Voters make their mark in the 2019 national and provincial elections at Sakhikamva High School In Nompumelelo township near Beacon Bay. Picture: Bheki Radebe/African News Agency/ANA

Pretoria - The Electoral Commission has expressed satisfaction with how voting for the general elections got under way on Wednesday despite isolated challenges that were reported from different voting stations across the country.

A record 48 political parties are contesting this year’s much anticipated elections.

Updating the media from the National Results Operations Centre (ROC), IEC chief electoral officer Sy Mamabolo said many voters had already reported to voting stations by 7am when they opened.

“Reports from elections operations around the country show that almost all voting stations opened on time and by 11am today large numbers of voters had already cast their ballots,” Mamabolo said.

“The IEC assures voters that adequate supply of all materials including more than 60 million ballot papers are available and every voter will be assisted to vote,” he added.

Mondeor residents braved the cold weather and stood in a long queue to cast their vote. Picture: Simphiwe Mbokazi/African News Agency (ANA)

Mamabolo said there were, however, the usual challenges, including election staff who failed to report on time for duty and where voting materials were delivered late to some voting stations.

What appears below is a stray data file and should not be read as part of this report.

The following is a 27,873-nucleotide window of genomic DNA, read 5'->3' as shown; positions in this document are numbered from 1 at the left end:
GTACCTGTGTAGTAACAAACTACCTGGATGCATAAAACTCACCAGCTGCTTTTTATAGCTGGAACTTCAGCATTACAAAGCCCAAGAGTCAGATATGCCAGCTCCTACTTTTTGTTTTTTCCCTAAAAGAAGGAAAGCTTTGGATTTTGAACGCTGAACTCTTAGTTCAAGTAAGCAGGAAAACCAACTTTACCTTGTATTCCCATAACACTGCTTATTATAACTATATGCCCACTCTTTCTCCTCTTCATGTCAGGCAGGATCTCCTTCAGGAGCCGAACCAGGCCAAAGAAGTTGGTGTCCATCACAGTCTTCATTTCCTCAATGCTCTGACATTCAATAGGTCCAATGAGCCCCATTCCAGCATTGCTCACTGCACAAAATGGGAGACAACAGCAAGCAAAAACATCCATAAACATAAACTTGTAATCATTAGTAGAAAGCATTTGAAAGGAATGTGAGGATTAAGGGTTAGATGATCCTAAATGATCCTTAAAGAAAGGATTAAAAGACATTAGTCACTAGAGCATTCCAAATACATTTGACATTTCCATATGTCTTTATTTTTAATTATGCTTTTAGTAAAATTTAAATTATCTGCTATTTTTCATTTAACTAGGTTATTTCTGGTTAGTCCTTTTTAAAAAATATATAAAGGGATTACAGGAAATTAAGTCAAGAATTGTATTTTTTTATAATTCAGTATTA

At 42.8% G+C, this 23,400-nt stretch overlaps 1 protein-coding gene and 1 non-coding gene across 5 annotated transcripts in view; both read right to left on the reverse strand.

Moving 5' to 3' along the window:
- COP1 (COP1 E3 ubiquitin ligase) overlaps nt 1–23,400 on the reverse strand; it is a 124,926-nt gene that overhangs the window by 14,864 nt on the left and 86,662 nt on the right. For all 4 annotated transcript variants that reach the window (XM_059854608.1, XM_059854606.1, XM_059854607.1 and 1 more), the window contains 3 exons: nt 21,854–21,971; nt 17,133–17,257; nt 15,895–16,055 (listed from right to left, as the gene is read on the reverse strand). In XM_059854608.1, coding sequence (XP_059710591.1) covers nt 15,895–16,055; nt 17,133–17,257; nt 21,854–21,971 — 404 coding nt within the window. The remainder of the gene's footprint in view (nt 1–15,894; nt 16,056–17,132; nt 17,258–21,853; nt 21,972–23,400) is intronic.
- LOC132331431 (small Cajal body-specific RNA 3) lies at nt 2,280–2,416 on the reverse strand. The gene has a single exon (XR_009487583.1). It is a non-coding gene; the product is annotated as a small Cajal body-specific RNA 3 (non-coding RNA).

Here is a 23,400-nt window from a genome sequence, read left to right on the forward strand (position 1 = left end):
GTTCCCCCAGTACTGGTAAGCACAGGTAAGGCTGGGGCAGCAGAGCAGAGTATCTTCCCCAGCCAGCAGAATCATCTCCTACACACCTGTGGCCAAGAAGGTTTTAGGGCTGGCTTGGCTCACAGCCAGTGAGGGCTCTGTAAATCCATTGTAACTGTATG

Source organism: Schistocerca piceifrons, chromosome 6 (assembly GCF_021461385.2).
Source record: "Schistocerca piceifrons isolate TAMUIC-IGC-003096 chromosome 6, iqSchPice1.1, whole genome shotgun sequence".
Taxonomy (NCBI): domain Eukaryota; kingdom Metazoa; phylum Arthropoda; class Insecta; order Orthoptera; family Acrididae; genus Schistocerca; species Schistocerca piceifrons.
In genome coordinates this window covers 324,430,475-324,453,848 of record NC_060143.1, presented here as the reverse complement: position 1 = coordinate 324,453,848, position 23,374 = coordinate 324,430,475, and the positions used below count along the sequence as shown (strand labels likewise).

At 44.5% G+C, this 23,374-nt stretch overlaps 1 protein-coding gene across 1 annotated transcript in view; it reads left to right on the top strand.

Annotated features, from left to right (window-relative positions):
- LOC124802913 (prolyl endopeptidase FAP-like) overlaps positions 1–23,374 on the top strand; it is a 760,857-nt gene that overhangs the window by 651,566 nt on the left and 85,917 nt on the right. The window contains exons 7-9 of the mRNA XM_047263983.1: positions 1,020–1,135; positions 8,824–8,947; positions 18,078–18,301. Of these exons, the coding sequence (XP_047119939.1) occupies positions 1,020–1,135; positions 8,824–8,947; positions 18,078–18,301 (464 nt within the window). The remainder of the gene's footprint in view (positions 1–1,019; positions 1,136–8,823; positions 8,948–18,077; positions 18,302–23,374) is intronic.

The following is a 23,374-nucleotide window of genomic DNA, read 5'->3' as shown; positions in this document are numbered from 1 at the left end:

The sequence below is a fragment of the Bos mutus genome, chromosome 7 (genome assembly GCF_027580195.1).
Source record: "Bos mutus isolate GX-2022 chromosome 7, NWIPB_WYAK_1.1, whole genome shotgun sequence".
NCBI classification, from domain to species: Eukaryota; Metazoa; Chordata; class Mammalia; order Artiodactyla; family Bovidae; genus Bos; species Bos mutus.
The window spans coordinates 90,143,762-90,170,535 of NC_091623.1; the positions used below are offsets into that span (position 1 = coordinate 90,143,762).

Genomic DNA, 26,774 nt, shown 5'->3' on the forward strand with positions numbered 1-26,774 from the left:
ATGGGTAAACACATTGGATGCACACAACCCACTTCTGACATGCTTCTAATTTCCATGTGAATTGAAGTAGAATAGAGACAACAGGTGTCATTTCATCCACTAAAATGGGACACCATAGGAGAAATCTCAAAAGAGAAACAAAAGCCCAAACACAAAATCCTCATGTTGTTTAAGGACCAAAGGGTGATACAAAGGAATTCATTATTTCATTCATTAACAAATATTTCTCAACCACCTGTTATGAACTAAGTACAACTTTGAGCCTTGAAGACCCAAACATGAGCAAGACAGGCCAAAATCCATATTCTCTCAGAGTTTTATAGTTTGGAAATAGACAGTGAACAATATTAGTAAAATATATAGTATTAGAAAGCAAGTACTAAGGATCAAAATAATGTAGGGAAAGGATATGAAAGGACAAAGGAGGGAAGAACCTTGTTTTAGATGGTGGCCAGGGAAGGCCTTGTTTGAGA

He said other challenges related to difficulty in accessing voting stations due to trenches dug across access roads as part of protest actions.

“By 11.30am, only 17 voting stations remained unopened due to access challenges, 14 of these in the southern coast of KwaZulu-Natal,” he said.

“The commission has also received reports of an elderly voter who apparently died at a station in Elandspoort, Tshwane earlier today and expresses its condolences to the family,” Mamabolo said.

The IEC has slammed voters who were removing the indelible ink mark on their thumbs after voting.

“The indelible ink is one of a number of security checks and safeguards built into the election process but the commission wishes to remind all voters that any attempt to undermine the integrity of the election process – including attempting to remove the ink mark – constitutes electoral fraud and is punishable by up to 10 years in jail,” Mamabolo said.

People cast their votes inside the Stellenbosch Town Hall in Cape Town. Picture: Henk Kruger/African News Agency (ANA)

The government also welcomed the smooth start to the national and provincial elections across the country, which has seen millions having already cast their votes by Wednesday noon.

In a statement, Government Communication and Information Systems (GCIS) acting director-general Phumla Williams said the government was satisfied with reports of the voting process and atmosphere, as reported by the Electoral Commission of SA.

“The vibrant atmosphere at voting stations around the nation is encouraging and we are confident that these elections will build on our history of holding regular, peaceful, and free and fair elections,” Williams said.

Williams said: “Government encourages all South Africans, especially young and first-time voters, to exercise their democratic right to vote. We call on all South Africans to honour our history and continue to strengthen the legitimacy of our democracy.”

Political Bureau 

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